Figure 1

 (A) Results of conventional triple stimulation technique (TST) study. Focal transcranial magnetic stimulation (TMS) over the left or right M1 caused motor evoked potentials (MEPs) of normal latency in the abductor digitorum minimi (ADM) muscles contralaterally and ipsilaterally under resting conditions. Whether the left or the right M1 was stimulated, the ipsilateral MEP was larger than the contralateral MEP. Note that the MEP is small and polyphasic. TMS intensity was set at 68% of the machine output for both sides. (B) Results of TST study. See the text for full description. (C) Schematic diagram explaining the possible pathogenesis of mirror movements in this patient. The schematic drawing represents the expected effect of TST over either M1 to the right hand muscles. Arabic numbers refer to the successive TST stimulations. Broken lines show the pyramidal tract excited by the initial supramaximal magnetic M1 stimulation. After a delay, a second stimulus (dotted lines) applied to the right wrist evokes a collision with the descending impulse (crosses). After another delay, a third stimulus (thick lines) applied to the right Erb’s point causes another collision with the ascending impulse from the second stimulation. The final motor responses reflect the number of motor neurones innervated by contralateral or ipsilateral M1 to the right hand muscles (left and right panel, respectively). Thus this patient with mirror movements has a dominant ipsilateral corticospinal pathway.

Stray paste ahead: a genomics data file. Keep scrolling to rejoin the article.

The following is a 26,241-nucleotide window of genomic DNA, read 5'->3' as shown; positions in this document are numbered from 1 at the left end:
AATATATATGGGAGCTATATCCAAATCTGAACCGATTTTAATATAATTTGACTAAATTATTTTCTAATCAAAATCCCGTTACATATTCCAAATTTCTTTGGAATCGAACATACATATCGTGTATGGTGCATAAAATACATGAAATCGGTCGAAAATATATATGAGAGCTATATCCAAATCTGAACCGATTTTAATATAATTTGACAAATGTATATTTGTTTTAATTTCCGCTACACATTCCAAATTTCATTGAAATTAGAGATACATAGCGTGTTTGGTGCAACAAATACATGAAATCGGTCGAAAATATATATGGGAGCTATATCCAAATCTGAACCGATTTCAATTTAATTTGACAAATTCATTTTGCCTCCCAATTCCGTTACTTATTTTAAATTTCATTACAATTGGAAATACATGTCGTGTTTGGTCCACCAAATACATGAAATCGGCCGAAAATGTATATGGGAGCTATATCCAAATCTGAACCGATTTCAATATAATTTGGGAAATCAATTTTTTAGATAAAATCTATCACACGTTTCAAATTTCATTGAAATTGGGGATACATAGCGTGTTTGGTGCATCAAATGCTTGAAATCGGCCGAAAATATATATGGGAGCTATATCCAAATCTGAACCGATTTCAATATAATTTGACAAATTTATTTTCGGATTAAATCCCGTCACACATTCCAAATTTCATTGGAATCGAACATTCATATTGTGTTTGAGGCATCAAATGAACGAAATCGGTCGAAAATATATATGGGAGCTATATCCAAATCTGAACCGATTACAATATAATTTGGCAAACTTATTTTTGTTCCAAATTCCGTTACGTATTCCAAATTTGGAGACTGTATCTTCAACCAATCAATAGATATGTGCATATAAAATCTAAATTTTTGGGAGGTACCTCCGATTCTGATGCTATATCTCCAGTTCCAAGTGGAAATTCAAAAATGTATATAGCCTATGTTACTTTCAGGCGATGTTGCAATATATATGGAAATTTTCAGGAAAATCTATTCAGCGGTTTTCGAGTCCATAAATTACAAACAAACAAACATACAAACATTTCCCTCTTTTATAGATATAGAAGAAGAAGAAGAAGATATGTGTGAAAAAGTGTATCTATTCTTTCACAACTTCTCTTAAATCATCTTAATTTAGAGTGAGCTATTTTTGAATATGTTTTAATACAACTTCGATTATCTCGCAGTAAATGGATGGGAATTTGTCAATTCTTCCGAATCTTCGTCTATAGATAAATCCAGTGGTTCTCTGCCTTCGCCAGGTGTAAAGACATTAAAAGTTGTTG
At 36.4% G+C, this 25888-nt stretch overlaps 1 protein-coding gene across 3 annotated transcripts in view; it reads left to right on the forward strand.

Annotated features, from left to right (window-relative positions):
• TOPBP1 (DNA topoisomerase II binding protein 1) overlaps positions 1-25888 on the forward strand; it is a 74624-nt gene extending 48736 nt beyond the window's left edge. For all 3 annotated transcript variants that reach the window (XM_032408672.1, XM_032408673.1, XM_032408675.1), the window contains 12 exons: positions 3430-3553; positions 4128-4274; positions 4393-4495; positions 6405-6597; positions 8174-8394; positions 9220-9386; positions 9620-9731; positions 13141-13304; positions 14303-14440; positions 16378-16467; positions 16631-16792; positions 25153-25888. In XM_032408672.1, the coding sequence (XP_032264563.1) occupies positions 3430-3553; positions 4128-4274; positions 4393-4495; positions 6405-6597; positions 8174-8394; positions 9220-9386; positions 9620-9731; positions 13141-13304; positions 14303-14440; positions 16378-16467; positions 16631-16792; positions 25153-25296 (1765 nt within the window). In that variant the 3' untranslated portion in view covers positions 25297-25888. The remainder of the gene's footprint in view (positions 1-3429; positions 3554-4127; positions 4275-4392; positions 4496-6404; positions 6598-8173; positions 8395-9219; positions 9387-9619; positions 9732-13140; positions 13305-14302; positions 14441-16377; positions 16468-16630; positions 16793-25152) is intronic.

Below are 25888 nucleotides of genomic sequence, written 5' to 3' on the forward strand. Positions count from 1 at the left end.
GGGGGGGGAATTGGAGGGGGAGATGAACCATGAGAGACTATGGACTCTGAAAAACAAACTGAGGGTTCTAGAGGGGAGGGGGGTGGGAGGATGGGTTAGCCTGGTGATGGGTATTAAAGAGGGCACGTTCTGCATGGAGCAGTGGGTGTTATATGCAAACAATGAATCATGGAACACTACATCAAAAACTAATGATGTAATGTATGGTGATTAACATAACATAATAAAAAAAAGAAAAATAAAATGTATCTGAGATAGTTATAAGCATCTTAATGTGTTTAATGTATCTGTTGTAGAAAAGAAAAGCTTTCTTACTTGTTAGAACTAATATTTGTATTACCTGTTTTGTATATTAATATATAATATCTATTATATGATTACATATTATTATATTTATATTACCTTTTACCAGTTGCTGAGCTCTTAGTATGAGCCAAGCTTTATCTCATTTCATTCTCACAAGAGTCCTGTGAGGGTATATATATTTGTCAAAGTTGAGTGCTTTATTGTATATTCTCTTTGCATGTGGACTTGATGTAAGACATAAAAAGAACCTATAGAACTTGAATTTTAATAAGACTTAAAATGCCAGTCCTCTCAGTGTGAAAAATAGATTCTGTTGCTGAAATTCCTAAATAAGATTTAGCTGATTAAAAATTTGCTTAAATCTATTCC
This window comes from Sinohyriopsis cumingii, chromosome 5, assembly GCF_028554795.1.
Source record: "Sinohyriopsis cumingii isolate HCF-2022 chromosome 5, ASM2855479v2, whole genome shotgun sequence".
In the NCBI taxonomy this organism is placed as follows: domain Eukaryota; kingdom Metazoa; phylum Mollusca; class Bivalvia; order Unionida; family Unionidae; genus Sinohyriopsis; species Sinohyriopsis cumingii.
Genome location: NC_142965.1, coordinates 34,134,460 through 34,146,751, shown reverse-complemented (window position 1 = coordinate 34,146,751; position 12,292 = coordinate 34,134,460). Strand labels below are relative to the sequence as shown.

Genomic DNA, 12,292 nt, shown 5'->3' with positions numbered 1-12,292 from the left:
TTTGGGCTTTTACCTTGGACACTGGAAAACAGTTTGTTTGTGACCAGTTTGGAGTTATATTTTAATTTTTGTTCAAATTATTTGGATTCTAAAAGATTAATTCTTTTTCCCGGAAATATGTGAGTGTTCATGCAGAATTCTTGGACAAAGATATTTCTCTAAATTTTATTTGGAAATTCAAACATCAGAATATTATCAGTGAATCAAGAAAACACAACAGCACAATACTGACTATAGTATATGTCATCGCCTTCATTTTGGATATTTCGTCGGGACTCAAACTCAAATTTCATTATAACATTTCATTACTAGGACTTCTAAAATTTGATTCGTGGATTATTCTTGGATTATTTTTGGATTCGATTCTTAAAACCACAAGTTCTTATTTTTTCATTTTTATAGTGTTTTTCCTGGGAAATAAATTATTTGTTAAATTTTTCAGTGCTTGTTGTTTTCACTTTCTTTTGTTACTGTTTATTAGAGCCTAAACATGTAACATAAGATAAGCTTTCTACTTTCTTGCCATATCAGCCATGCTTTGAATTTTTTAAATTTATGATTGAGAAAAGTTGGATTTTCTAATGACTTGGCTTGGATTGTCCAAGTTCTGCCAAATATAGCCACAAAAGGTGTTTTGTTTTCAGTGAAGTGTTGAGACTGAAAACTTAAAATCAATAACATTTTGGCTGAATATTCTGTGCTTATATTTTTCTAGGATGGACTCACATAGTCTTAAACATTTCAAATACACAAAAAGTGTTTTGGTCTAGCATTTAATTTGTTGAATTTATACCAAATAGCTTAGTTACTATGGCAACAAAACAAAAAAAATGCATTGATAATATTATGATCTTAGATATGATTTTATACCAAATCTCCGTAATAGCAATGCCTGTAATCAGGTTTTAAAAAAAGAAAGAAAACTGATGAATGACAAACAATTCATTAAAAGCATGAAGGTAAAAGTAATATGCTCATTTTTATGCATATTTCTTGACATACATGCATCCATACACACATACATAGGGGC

We defined the silent period as a period of EMG silence following TMS delivered over either M1 during the right FDI muscle contraction. The silent period was measured from the right FDI muscles under two conditions—while the right FDI muscle was contracting because of mirror movements during 50% maximal volitional contraction of the left FDI; and while the patient was volitionally contracting the right FDI to the same degree as the EMG level of mirror movements. As the EMG level affects the duration of the silent period, care was taken to ensure that the patient could match the volitional contraction and mirror movements with the aid of EMG visual feedback. We measured silent period duration from the stimulus to the beginning of the post-MEP EMG activity on the single trial rectified and averaged EMG. To measure the silent period, 10 trials were recorded for each condition and the mean value adopted.

The patient gave his written informed consent to the study, which was approved by ethics committee of Kyoto University School of Medicine.

RESULTS

Focal TMS over either the left or the right M1 evoked MEPs in the ADM muscles both contralaterally and ipsilaterally under resting conditions, and their onset latencies were 20.4 ms contralaterally and 20.8 ms ipsilaterally for both sides. The coil handles pointed backward and 45° away from the midline. The optimal positions for the ipsilateral and contralateral ADM were not significantly different. Whether the left or the right M1 was stimulated, the ipsilateral MEP was larger than the contralateral MEP, which was very small and polyphasic (when stimulating the left M1, the MEP amplitude in ADM was 3.05 mV on the left and 0.23 mV on the right; when stimulating the right M1, it was 0.35 mV on the left and 2.30 mV on the right) (fig 1A).